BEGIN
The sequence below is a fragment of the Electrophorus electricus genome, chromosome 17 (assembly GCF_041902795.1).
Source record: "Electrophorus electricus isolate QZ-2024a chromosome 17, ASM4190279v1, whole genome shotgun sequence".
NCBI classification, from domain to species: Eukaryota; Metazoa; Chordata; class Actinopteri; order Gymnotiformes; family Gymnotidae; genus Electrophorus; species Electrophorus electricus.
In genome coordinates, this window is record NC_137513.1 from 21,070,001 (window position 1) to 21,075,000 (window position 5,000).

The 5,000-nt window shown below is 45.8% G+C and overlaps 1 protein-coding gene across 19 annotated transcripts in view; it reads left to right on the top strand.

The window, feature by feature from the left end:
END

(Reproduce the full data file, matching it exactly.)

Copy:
The sequence below is a fragment of the Electrophorus electricus genome, chromosome 17 (assembly GCF_041902795.1).
Source record: "Electrophorus electricus isolate QZ-2024a chromosome 17, ASM4190279v1, whole genome shotgun sequence".
NCBI classification, from domain to species: Eukaryota; Metazoa; Chordata; class Actinopteri; order Gymnotiformes; family Gymnotidae; genus Electrophorus; species Electrophorus electricus.
In genome coordinates, this window is record NC_137513.1 from 21,070,001 (window position 1) to 21,075,000 (window position 5,000).

The 5,000-nt window shown below is 45.8% G+C and overlaps 1 protein-coding gene across 19 annotated transcripts in view; it reads left to right on the top strand.

The window, feature by feature from the left end: